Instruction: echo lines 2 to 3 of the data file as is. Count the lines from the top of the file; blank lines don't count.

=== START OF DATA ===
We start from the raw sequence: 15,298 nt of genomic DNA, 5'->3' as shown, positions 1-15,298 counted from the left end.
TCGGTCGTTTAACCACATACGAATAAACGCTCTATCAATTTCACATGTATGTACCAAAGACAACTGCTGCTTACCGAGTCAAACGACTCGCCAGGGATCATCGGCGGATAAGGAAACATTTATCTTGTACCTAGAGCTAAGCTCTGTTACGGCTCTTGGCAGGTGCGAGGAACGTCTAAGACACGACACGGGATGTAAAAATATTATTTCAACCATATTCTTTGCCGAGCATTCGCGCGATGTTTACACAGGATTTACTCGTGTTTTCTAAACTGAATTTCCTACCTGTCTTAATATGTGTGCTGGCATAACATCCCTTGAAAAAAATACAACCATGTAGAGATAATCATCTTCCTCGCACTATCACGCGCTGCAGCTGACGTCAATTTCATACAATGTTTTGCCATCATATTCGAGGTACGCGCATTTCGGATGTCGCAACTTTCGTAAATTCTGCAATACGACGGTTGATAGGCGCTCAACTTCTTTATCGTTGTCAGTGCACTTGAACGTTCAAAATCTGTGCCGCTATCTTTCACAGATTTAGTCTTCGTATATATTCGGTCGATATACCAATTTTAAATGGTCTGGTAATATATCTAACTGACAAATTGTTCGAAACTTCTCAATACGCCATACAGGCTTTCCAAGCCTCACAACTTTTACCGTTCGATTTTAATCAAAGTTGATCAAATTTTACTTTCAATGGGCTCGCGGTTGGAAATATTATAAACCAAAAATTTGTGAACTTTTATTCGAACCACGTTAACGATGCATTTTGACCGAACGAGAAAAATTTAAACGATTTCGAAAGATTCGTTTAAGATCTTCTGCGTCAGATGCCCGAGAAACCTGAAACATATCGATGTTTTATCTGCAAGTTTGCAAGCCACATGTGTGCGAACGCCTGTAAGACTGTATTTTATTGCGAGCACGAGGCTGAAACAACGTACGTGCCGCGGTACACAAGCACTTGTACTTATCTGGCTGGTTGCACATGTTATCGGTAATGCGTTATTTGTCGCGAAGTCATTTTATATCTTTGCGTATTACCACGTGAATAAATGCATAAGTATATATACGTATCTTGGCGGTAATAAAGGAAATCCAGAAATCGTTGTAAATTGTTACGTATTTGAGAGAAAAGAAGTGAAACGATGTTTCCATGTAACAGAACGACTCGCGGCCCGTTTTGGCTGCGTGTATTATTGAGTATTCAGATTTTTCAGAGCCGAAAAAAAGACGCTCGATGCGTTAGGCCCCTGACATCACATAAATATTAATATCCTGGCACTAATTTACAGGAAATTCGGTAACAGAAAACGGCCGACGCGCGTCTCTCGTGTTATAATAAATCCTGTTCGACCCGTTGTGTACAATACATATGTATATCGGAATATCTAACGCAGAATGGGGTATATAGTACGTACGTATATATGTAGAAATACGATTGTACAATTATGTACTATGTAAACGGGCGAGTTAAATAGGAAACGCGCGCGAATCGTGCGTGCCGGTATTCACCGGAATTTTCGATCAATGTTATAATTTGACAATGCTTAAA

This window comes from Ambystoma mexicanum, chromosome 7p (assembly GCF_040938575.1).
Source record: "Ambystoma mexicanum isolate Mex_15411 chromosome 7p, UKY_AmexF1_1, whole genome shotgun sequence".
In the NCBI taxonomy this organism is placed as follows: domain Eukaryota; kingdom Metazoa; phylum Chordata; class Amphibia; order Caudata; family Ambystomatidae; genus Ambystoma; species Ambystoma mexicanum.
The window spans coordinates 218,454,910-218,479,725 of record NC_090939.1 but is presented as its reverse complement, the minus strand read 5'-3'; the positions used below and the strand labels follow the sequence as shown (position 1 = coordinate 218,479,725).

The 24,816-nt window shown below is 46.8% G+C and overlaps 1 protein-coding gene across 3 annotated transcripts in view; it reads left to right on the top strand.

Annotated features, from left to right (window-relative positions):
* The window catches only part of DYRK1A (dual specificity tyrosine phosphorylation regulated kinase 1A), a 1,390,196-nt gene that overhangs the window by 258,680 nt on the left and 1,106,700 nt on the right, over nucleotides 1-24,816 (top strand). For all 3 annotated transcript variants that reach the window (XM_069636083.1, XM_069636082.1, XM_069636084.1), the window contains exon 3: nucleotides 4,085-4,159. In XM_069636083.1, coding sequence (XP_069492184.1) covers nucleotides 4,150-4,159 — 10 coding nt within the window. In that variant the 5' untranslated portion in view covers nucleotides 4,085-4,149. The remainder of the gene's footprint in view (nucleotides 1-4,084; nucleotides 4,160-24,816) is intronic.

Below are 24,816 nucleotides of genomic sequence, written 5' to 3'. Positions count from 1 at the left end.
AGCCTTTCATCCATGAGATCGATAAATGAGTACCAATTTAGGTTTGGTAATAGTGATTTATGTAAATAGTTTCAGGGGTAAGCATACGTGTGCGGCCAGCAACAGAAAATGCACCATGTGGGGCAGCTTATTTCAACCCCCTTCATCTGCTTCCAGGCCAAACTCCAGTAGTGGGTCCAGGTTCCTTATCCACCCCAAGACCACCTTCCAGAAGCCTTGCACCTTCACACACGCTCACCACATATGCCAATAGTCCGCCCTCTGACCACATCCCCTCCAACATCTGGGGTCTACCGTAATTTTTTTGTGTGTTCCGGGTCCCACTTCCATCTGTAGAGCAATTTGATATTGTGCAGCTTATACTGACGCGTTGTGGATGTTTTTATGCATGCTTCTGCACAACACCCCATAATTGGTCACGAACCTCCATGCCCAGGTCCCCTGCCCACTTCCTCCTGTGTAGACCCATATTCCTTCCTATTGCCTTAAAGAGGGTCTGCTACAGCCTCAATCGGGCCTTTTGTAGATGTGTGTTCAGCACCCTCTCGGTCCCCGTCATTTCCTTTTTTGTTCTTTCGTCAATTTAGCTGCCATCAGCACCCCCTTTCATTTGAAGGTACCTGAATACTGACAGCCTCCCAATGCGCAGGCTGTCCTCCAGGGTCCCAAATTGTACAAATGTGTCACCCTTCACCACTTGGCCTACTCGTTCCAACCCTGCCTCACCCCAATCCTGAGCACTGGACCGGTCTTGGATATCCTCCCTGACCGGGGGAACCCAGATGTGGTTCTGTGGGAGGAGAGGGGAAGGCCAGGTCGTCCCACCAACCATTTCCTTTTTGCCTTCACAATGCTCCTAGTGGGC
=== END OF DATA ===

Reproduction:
TCGGTCGTTTAACCACATACGAATAAACGCTCTATCAATTTCACATGTATGTACCAAAGACAACTGCTGCTTACCGAGTCAAACGACTCGCCAGGGATCATCGGCGGATAAGGAAACATTTATCTTGTACCTAGAGCTAAGCTCTGTTACGGCTCTTGGCAGGTGCGAGGAACGTCTAAGACACGACACGGGATGTAAAAATATTATTTCAACCATATTCTTTGCCGAGCATTCGCGCGATGTTTACACAGGATTTACTCGTGTTTTCTAAACTGAATTTCCTACCTGTCTTAATATGTGTGCTGGCATAACATCCCTTGAAAAAAATACAACCATGTAGAGATAATCATCTTCCTCGCACTATCACGCGCTGCAGCTGACGTCAATTTCATACAATGTTTTGCCATCATATTCGAGGTACGCGCATTTCGGATGTCGCAACTTTCGTAAATTCTGCAATACGACGGTTGATAGGCGCTCAACTTCTTTATCGTTGTCAGTGCACTTGAACGTTCAAAATCTGTGCCGCTATCTTTCACAGATTTAGTCTTCGTATATATTCGGTCGATATACCAATTTTAAATGGTCTGGTAATATATCTAACTGACAAATTGTTCGAAACTTCTCAATACGCCATACAGGCTTTCCAAGCCTCACAACTTTTACCGTTCGATTTTAATCAAAGTTGATCAAATTTTACTTTCAATGGGCTCGCGGTTGGAAATATTATAAACCAAAAATTTGTGAACTTTTATTCGAACCACGTTAACGATGCATTTTGACCGAACGAGAAAAATTTAAACGATTTCGAAAGATTCGTTTAAGATCTTCTGCGTCAGATGCCCGAGAAACCTGAAACATATCGATGTTTTATCTGCAAGTTTGCAAGCCACATGTGTGCGAACGCCTGTAAGACTGTATTTTATTGCGAGCACGAGGCTGAAACAACGTACGTGCCGCGGTACACAAGCACTTGTACTTATCTGGCTGGTTGCACATGTTATCGGTAATGCGTTATTTGTCGCGAAGTCATTTTATATCTTTGCGTATTACCACGTGAATAAATGCATAAGTATATATACGTATCTTGGCGGTAATAAAGGAAATCCAGAAATCGTTGTAAATTGTTACGTATTTGAGAGAAAAGAAGTGAAACGATGTTTCCATGTAACAGAACGACTCGCGGCCCGTTTTGGCTGCGTGTATTATTGAGTATTCAGATTTTTCAGAGCCGAAAAAAAGACGCTCGATGCGTTAGGCCCCTGACATCACATAAATATTAATATCCTGGCACTAATTTACAGGAAATTCGGTAACAGAAAACGGCCGACGCGCGTCTCTCGTGTTATAATAAATCCTGTTCGACCCGTTGTGTACAATACATATGTATATCGGAATATCTAACGCAGAATGGGGTATATAGTACGTACGTATATATGTAGAAATACGATTGTACAATTATGTACTATGTAAACGGGCGAGTTAAATAGGAAACGCGCGCGAATCGTGCGTGCCGGTATTCACCGGAATTTTCGATCAATGTTATAATTTGACAATGCTTAAA

This window comes from Ambystoma mexicanum, chromosome 7p (assembly GCF_040938575.1).